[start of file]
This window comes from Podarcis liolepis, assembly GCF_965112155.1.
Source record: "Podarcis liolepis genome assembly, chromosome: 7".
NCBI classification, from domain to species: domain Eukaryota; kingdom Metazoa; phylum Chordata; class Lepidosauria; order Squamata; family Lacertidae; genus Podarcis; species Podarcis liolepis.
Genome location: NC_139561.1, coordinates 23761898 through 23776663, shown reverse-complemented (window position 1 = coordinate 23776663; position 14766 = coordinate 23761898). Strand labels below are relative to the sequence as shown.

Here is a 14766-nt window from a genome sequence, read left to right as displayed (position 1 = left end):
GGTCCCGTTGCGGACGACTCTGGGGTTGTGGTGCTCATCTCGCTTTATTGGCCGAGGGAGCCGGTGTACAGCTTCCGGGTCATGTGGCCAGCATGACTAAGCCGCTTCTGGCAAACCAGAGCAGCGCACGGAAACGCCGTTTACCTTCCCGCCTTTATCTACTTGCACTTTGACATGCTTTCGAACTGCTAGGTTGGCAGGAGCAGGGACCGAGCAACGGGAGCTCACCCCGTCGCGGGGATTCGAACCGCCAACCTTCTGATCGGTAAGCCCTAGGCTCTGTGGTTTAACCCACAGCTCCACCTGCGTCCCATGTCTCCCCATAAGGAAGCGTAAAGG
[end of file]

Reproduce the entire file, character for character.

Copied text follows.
This window comes from Podarcis liolepis, assembly GCF_965112155.1.
Source record: "Podarcis liolepis genome assembly, chromosome: 7".
NCBI classification, from domain to species: domain Eukaryota; kingdom Metazoa; phylum Chordata; class Lepidosauria; order Squamata; family Lacertidae; genus Podarcis; species Podarcis liolepis.
Genome location: NC_139561.1, coordinates 23761898 through 23776663, shown reverse-complemented (window position 1 = coordinate 23776663; position 14766 = coordinate 23761898). Strand labels below are relative to the sequence as shown.

Here is a 14766-nt window from a genome sequence, read left to right as displayed (position 1 = left end):
GGTCCCGTTGCGGACGACTCTGGGGTTGTGGTGCTCATCTCGCTTTATTGGCCGAGGGAGCCGGTGTACAGCTTCCGGGTCATGTGGCCAGCATGACTAAGCCGCTTCTGGCAAACCAGAGCAGCGCACGGAAACGCCGTTTACCTTCCCGCCTTTATCTACTTGCACTTTGACATGCTTTCGAACTGCTAGGTTGGCAGGAGCAGGGACCGAGCAACGGGAGCTCACCCCGTCGCGGGGATTCGAACCGCCAACCTTCTGATCGGTAAGCCCTAGGCTCTGTGGTTTAACCCACAGCTCCACCTGCGTCCCATGTCTCCCCATAAGGAAGCGTAAAGG